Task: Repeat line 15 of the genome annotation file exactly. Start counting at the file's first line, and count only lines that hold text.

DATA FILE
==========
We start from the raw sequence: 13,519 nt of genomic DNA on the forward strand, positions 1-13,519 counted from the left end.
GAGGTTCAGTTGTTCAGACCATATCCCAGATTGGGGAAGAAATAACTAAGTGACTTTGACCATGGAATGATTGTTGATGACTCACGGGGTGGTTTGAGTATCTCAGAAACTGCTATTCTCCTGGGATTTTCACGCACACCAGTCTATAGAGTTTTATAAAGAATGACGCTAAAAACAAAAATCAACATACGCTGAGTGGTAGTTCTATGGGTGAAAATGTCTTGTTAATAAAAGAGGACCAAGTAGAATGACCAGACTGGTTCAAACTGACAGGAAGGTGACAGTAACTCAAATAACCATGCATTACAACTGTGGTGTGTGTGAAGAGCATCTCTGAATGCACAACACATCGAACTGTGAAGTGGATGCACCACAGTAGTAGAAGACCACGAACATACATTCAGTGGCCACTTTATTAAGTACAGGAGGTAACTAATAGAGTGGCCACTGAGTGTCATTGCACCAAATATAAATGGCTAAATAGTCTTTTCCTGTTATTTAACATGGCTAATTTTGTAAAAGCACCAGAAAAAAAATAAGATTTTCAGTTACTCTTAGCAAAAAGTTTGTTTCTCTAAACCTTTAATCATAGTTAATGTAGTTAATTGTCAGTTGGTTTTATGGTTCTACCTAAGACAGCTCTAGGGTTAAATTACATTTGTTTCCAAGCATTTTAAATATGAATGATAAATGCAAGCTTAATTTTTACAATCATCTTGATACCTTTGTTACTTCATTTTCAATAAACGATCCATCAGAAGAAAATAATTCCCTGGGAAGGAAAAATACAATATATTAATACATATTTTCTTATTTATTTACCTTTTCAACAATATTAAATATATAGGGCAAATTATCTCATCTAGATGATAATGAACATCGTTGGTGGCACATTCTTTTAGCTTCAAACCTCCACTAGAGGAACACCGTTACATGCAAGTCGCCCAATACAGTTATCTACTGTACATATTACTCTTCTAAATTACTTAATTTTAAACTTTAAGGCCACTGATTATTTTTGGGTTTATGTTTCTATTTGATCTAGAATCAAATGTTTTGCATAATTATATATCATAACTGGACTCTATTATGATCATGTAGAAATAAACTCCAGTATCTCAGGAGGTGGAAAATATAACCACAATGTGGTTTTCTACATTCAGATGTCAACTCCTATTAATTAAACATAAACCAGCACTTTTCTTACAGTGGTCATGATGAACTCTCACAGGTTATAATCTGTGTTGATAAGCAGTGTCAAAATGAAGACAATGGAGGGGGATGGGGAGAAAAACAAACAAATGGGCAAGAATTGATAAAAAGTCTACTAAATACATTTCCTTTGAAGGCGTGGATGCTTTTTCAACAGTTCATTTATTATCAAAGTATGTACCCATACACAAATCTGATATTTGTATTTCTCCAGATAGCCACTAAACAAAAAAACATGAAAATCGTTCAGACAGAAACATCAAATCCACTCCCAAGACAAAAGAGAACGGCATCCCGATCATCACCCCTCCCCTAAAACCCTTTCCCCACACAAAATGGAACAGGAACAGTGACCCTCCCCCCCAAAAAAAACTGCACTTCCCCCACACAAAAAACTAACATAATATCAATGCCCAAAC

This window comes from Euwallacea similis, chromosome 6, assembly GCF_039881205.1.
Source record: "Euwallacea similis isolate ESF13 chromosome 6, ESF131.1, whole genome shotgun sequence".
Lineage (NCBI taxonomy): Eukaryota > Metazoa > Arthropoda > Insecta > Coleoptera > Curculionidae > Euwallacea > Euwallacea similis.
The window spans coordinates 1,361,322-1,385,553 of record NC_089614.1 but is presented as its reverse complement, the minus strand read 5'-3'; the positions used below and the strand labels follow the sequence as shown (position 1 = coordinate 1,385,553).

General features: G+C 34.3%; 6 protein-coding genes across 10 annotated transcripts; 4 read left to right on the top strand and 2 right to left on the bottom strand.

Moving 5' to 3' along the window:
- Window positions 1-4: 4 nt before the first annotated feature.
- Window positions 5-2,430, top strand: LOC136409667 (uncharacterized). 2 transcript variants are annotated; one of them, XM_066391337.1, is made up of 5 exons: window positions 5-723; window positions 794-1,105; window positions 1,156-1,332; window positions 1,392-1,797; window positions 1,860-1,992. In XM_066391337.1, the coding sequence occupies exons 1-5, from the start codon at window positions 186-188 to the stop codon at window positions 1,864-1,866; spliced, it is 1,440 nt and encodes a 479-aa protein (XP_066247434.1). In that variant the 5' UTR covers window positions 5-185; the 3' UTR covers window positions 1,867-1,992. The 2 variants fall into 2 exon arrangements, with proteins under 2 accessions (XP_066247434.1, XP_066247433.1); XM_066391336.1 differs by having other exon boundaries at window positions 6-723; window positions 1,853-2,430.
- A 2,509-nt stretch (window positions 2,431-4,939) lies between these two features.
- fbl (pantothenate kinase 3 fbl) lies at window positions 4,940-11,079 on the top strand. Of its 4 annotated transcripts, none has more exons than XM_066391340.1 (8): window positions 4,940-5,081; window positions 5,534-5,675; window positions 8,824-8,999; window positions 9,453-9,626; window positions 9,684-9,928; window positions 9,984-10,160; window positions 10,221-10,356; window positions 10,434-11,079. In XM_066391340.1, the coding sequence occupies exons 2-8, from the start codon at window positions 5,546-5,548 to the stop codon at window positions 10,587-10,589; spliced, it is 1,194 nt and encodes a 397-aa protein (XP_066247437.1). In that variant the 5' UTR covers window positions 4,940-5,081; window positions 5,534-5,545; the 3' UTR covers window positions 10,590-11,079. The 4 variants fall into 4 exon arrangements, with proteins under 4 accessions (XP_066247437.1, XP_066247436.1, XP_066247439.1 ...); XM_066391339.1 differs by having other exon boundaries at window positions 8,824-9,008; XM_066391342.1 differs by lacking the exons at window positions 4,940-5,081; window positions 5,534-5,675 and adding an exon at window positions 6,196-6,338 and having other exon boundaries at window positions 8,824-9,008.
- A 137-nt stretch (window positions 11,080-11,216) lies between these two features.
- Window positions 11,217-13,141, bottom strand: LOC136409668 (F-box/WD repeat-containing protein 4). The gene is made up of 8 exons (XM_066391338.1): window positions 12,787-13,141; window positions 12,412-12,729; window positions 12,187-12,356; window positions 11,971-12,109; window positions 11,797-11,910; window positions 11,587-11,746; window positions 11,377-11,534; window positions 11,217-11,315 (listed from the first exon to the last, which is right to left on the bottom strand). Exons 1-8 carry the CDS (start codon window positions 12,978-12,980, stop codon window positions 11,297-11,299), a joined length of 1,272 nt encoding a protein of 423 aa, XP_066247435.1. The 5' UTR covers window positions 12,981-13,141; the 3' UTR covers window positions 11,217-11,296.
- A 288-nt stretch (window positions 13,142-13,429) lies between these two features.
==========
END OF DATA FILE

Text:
- A 288-nt stretch (window positions 13,142-13,429) lies between these two features.